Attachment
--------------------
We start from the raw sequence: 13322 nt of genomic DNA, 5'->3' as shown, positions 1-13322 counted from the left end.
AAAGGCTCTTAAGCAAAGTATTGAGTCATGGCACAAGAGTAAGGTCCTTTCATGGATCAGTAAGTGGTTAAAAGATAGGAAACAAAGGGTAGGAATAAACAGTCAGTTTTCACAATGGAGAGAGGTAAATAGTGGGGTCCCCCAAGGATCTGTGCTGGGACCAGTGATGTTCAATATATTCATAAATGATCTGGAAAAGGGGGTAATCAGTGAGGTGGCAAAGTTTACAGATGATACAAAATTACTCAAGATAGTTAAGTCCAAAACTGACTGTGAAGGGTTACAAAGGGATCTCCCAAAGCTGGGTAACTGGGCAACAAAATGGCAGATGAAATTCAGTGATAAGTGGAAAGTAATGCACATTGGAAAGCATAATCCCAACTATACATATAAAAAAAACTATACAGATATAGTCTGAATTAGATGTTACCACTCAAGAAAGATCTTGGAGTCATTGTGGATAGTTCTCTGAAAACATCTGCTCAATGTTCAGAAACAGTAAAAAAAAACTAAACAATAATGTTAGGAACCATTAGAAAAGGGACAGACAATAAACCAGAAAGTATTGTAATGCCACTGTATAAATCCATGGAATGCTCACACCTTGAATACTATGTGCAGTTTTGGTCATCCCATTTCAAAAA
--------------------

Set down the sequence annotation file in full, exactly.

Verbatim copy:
We start from the raw sequence: 13322 nt of genomic DNA, 5'->3' as shown, positions 1-13322 counted from the left end.
AAAGGCTCTTAAGCAAAGTATTGAGTCATGGCACAAGAGTAAGGTCCTTTCATGGATCAGTAAGTGGTTAAAAGATAGGAAACAAAGGGTAGGAATAAACAGTCAGTTTTCACAATGGAGAGAGGTAAATAGTGGGGTCCCCCAAGGATCTGTGCTGGGACCAGTGATGTTCAATATATTCATAAATGATCTGGAAAAGGGGGTAATCAGTGAGGTGGCAAAGTTTACAGATGATACAAAATTACTCAAGATAGTTAAGTCCAAAACTGACTGTGAAGGGTTACAAAGGGATCTCCCAAAGCTGGGTAACTGGGCAACAAAATGGCAGATGAAATTCAGTGATAAGTGGAAAGTAATGCACATTGGAAAGCATAATCCCAACTATACATATAAAAAAAACTATACAGATATAGTCTGAATTAGATGTTACCACTCAAGAAAGATCTTGGAGTCATTGTGGATAGTTCTCTGAAAACATCTGCTCAATGTTCAGAAACAGTAAAAAAAAACTAAACAATAATGTTAGGAACCATTAGAAAAGGGACAGACAATAAACCAGAAAGTATTGTAATGCCACTGTATAAATCCATGGAATGCTCACACCTTGAATACTATGTGCAGTTTTGGTCATCCCATTTCAAAAA